The success of the reform depends on a multitude of players and factors. It depends on students to make the right decisions for themselves; it depends on practitioners and administrators to successfully rally the troops on the ground to implement the critical components called for by the new law; it depends on faculty members to deliver courses that meet student needs; it depends on advisers to effectively advise students and support services staff members to provide timely and needed support to the students along the way; it also depends on policy makers to create favorable policy environments for those on the ground to do the work at the best of their expertise and capacity.
The bold reform strategies in developmental education in Florida could blaze a new trail, or offer states valuable lessons. It is easy to point fingers to K-12 education for the lack of preparation of college students. While it is important to continue to improve the quality of K-12 education for all students, it is also important to consider the ways the higher education system can improve student success. Given the nature of the reform and the multiplicity of issues, strong and sustainable leadership at both the state and campus level is required in order for the reform to stand a chance of delivering results. At least six steps appear to be warranted to determine whether such a broad reform is capable of achieving its intended outcome.
First, as for any policy change, it will take time to see results. Is there willingness to wait for a period of time to see the impacts of the current policy changes on student success, given the likely pressures from various sources? If not, we may never know whether such a reform is able to deliver.
Second, to assess the impact of the reform on students and continuously improve the policy, there is a need for credible evidence. The research community needs to contribute to the conversation by conducting valid research to understand the perspectives from all concerned and affected, and assess the impact of the new policy on outcomes related to student success.
Third, practitioners and administrators need to be open-minded and provide feedback on what works and what may be needed on the ground. On the one hand, they need to challenge conventional practices that have been in place for a long time. Fortunately, the early signs indicate they indeed embrace the idea of innovation. On the other hand, they should demand the support they need to ensure the new initiatives will be successfully put in place.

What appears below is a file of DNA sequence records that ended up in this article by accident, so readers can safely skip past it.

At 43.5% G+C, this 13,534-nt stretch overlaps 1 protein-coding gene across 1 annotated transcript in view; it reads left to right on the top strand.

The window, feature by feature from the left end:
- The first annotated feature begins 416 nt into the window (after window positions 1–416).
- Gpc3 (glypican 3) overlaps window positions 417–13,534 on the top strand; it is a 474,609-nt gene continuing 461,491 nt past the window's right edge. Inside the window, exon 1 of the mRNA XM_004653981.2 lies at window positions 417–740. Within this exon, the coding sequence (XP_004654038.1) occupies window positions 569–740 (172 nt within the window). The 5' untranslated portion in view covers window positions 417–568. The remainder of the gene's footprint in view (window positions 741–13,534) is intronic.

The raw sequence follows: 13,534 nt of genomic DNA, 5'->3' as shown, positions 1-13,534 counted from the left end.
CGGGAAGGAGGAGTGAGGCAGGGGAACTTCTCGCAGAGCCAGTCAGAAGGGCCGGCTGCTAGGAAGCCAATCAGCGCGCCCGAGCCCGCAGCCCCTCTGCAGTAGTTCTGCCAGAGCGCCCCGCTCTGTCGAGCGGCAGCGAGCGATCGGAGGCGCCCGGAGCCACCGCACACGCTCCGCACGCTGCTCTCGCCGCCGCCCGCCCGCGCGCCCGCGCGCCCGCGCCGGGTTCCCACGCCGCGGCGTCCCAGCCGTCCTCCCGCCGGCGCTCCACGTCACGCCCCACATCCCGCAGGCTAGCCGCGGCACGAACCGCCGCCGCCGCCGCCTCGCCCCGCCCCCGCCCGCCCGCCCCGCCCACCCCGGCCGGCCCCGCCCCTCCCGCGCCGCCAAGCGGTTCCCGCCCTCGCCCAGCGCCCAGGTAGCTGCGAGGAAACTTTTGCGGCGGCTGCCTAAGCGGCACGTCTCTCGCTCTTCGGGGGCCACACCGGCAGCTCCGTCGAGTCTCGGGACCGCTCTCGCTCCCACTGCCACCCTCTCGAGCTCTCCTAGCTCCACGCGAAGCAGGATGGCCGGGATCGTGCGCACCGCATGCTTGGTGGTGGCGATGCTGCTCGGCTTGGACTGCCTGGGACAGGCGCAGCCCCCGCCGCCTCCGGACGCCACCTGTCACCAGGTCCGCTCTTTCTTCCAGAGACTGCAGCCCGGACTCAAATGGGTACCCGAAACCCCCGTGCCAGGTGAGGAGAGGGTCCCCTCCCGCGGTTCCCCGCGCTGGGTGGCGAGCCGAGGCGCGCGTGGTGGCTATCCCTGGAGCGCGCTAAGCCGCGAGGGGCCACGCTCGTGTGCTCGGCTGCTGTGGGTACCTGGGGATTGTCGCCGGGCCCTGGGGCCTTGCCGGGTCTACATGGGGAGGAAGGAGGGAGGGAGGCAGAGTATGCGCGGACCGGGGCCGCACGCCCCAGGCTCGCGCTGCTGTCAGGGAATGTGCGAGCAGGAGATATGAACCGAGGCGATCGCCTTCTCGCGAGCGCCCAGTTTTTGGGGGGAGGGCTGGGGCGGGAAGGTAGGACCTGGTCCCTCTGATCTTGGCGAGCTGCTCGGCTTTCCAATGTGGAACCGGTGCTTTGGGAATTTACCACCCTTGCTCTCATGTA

Fourth, policy makers should use the evidence and results to guide the policy-making and -remaking process. Just as practitioners within community colleges need to be open-minded in implementing reform, policy makers need to be open-minded and honestly consider feedback to adjust the policy accordingly.
Fifth, funding agencies should be keenly attentive to what is really going on in educational reform and put their resources behind research on real-world problems. Instead of waiting for perfect research, they should strike a good balance in pursuing the rigor and relevance of the research to promptly respond to the needs on the ground. Otherwise, they may end up being empty-handed in the pursuit of connecting research, policy and practice.
Finally, credible and timely research has the potential to generate valuable evidence to inform policy and practice, and it can be accomplished by collaboration among researchers, practitioners, state agencies and funding organizations. After all, it is our shared responsibility to optimize the educational environment so that our students can succeed, reach their full potential and realize their dreams.
Shouping Hu is the Louis W. and Elizabeth N. Bender Endowed Professor and the founding director of the Center for Postsecondary Success (CPS) at Florida State University.